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Quickening

One of the most magical and memorable moments of a woman’s pregnancy is feeling the baby move for the first time, an event referred to as quickening. Although your baby has been wriggling around since about the ninth week, he or she has been too small for you to feel. But as he or she grows larger and starts running out of room those wiggles and kicks strike the walls of your uterus and become noticeable to you, usually between the 14th and 26th weeks of your pregnancy.

If this is your first pregnancy, you may begin feeling your baby a little later than more experienced moms, often not until 18 to 22 weeks. Veteran moms tend to feel their baby’s movements earlier because their uterine muscles are not as tight as a first-time mom’s, making them more sensitive to the baby’s kicks. First time moms also may mistake those first soft, fluttery kicks for gas or digestion, while second- or third-time moms know the difference. Women with smaller frames or who are slim may also feel their baby’s movements earlier than those with larger frames or who are overweight.

It is difficult to tell a first-time mom-to-be exactly what their baby’s movements will feel like because it's different for every woman. However, those early kicks may feel fluttery or like a light tapping. As you progress, the movements will intensify into firm kicks, elbow jabs, and a swishy or sloshy feeling when your baby moves its arms and legs at the same time. If you feel like you’ve become a personal punching bag, keep in mind that an active baby is a healthy baby.

When you first feel your baby move, the kicks and flutters may come only sporadically; however, as your pregnancy progresses, they should become increasingly strong and regular. Your baby may be very active one day and relatively quiet the next, but you should feel some movement every day. Many doctors and midwives recommend their patients count their baby’s movements at some point every day. There are many different methods used to keep track of fetal movements, but here’s a quick and easy one: Choose a time of day when your baby tends to be active, such as after a meal, or when you go to bed. (Try to count movements at roughly the same time each day.) Sit quietly or lie on your side so you won't get distracted. Time how long it takes for you to feel ten distinct movements — including kicks, twitches, and whole body movements. If you don't feel ten movements in two hours, stop counting and call your midwife or doctor.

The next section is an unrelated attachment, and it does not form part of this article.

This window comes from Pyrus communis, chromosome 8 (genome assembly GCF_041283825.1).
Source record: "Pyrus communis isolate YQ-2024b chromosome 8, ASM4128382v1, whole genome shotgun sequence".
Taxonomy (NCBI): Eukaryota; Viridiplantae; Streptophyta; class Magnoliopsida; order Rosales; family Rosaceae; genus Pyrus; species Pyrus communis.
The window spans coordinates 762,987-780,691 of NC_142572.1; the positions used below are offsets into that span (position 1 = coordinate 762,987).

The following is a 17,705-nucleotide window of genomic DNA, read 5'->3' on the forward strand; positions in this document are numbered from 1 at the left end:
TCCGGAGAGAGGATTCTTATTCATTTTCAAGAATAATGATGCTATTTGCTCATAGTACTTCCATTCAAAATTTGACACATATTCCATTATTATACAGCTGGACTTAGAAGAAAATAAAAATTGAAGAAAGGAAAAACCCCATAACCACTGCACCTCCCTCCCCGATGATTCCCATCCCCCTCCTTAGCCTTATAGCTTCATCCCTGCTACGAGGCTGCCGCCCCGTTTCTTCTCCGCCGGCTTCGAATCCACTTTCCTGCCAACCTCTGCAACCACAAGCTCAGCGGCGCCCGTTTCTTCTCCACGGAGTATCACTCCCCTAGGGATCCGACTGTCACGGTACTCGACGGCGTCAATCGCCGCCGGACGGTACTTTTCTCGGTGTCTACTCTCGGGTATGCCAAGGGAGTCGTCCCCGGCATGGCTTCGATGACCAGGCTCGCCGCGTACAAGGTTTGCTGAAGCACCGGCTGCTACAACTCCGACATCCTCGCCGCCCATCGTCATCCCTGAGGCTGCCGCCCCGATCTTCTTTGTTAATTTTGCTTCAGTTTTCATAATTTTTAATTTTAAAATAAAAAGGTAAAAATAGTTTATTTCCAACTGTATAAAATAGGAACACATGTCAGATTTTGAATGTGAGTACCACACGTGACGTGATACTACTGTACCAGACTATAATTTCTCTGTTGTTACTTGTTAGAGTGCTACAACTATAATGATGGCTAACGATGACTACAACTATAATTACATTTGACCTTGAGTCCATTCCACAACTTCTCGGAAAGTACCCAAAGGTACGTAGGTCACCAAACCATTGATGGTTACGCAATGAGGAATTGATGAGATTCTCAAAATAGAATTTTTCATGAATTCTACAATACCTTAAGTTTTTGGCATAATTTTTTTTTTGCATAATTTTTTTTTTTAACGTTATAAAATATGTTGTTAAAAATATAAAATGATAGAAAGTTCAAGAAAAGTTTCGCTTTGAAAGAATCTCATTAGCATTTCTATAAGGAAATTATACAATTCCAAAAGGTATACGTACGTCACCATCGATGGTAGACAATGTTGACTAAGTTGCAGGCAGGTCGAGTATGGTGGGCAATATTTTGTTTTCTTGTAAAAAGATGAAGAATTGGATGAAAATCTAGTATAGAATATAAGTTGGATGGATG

Besides all those wonderful kicks and wiggles, your baby will probably have several cases of the hiccups before the whole nine months are over. . . yes, hiccups! Hiccups will feel different than kicking or movement and more like regular little spasms in your belly. Some babies get the hiccups several times a day, everyday, and maintain the same pattern after birth. Luckily, hiccups are not as uncomfortable for babies (in or out of the womb) as they are for adults, even if they last as long as 20 minutes. Once you get comfortable with the sensation of fetal hiccups, sit back, relax and enjoy the entertainment!

 

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